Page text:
17 May 2006 07:53 tonyrogerson

IFNULL (location_id, 99) = COALESCE(@my_location_id, IFNULL(location_id, 99))

Hopefully this will put to bed the lobby that recommends you use COALESCE for queries that have optional specified parameters, the real world example would be a search form where the user can optionally choose from a number of drop down lists and then execute and what you then have to do in the query is to ignore the columns (parameters) they don't want to search upon.

The statement in the title was taken from one of --CELKO-- posts who is the biggest culprit doing this, apparently there are some tricks in DB2 and Ingress to allow a more efficient plan but in SQL Server no such features exist. Even the OPTION( RECOMPILE ) which sniffs the parameter values has no effect here.

Enter our test data - the scraped posts from all the SQL Server usenet groups which at the time I took my database copy was 753868 rows which amounts to 134MBytes, this table doesn't contain the messages but just the tree and some information around the post, create table below:-

CREATE TABLE [dbo].[mb_message](
   [id] [int] NOT
NULL,
   
[entry_date] [datetime] NOT
NULL,
   
[mb_forum_id] [int] NOT
NULL,
   [parent_mb_message_id] [int]
NULL,
   [parent_entry_date] [datetime] NOT
NULL,
   [flattened_tree] [varchar](900) COLLATE Latin1_General_CI_AS NOT
NULL,
   [message_depth] [tinyint] NOT
NULL,
   [message_reads] [int] NOT
NULL,
   [last_posting] [datetime]
NULL,
   [nntp_message_id] [varchar](200) COLLATE Latin1_General_CI_AS
NULL,
   [top_parent_mb_message_id] [varchar](900) COLLATE Latin1_General_CI_AS
NULL,
   [is_private] [char](1) COLLATE Latin1_General_CI_AS NOT
NULL,
   
[author_id] [int]
NULL
)
ON [PRIMARY]

There are no indexes on the table, its just a heap, so for the purpose of this example we create two indexes, one for each parameter we are going to use, note I'm not going to bother putting a clustered index on the table because I am simply illustrating the problem using COALESCE and its effect on index usage and having a clustered index will simply confuse the picture.

create index t1 on mb_message( mb_forum_id )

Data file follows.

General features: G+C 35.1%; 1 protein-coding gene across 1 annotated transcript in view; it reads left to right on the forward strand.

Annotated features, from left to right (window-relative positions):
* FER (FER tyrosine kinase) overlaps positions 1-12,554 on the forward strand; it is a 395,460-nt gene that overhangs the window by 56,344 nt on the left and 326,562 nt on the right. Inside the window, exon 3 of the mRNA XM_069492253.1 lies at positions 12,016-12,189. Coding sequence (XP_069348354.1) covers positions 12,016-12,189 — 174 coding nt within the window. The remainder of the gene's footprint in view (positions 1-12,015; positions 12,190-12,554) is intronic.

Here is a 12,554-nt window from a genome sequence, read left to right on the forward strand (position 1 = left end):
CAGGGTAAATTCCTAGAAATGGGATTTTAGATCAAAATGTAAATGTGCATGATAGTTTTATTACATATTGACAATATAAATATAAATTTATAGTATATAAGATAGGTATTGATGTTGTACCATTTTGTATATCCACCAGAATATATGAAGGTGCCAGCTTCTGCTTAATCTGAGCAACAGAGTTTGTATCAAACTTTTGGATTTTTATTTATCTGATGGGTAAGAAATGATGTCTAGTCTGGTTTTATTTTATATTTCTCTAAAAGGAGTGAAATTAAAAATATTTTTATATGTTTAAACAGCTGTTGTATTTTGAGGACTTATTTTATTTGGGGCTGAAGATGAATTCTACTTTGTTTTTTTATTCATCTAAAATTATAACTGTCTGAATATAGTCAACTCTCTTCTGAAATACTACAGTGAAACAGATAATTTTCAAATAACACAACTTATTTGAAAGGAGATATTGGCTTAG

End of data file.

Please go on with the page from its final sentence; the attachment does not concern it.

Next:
create index t2 on mb_message( top_parent_mb_message_id )

Query 1 - The query built dynamically would end up like this

declare @fid int
declare
@mid varchar(20
)
set @fid =
9
set @mid = '102389'

select top 10 *
from
mb_message
where mb_forum_id =
@fid
   and top_parent_mb_message_id = @mid

As you can see from the execution plan below it correctly uses the index and does an 'Index Seek' and the Logical Reads is just 5 pages (40KBytes).

2 Writing it using COALESCE

declare @fid int
declare
@mid varchar(20
)
set @fid =
9
set @mid = '102389'

select top 10 *
from
mb_message
where mb_forum_id = coalesce( @fid, mb_forum_id
)
    and top_parent_mb_message_id = coalesce( @mid, top_parent_mb_message_id
)
option( recompile )

The option( recompile ) is in there for good measure, it was introduced in SQL Server 2005 and does parameter sniffing but is of little use in this because of COALESCE use.

As you can see from the execution plan below it does not use the index, instead a table scan and costs us 13031 Logical Reads (101MBytes).

3. And finally the query using the ISNULL....

declare @fid int
declare
@mid varchar(20
)
set @fid =
9
set @mid = '102389'

select top 10 *
from
mb_message
where isnull( mb_forum_id, 99 ) = coalesce( @fid, isnull( mb_forum_id, 99 )
)
    and isnull( top_parent_mb_message_id, 99 ) = coalesce( @mid, isnull( top_parent_mb_message_id, 99 )
)
option( recompile )

Gives the same plan and logical reads as (2) above.

Summary

The only way in SQL Server, even 2005, to get an efficient, scalable and performant solution is to either use a ton of IF ELSE control of flow blocks (one per parameter combination) or use dynamic SQL. Erland Sommarskog gives an indepth discussion on dynamic SQL on his website.

Unfortunetly --CELKO-- fails to realise whilst a solution may look 'tidy', tidyness comes at a price and that price is performance and scalability. Would you rather your query read 40KBytes or 104,248KBytes, and all those extra pages that require reading may well be locked by people inserting/updating and deleting.

Reference

--CELKO-- reply to post on 17 May 2006 on microsoft.public.sqlserver.programming

--CELKO-- reply to post on 25 Apr 2006 on comp.databases.ms-sqlserver

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Comments

# re: IFNULL (location_id, 99) = COALESCE(@my_location_id, IFNULL(location_id, 99))

17 May 2006 10:28 by Colin Leversuch-Roberts

I've run into this "style" of programming in a couple of places I've worked and it's mentioned in my best practices, as you say it produces crap plans and to my mind is not all that elegant. I always wondered where devs got this idea from - now I know.

btw I like the conversion of pages to MB, I've been doing this for a while in an attempt to illustrate to developers exactly what high i/o does to your sql server - telling someone they just moved over 7gb of data on their server to return a 6 row result set often does the trick - of course you do have to convince them an i/o = a page = 8kb.

# re: IFNULL (location_id, 99) = COALESCE(@my_location_id, IFNULL(location_id, 99))

06 July 2007 04:03 by shiju

If both the input is a string. you can do something like this

select name,type into table1 from sys.objects

create clustered index idx_name on table1(name)

create  index idx_type on table1(type)

create proc #proc

@name varchar(100)=null,

@type char=null

as

select @name = isnull(@name,'%')

select @type = isnull(@type,'%')

select * from table1 where type like @type and name like @name

exec #proc @name='sysdbfiles'

exec #proc @type='P'

both does seek.

I am wondering if there is similar trick to do this for other datatypes.

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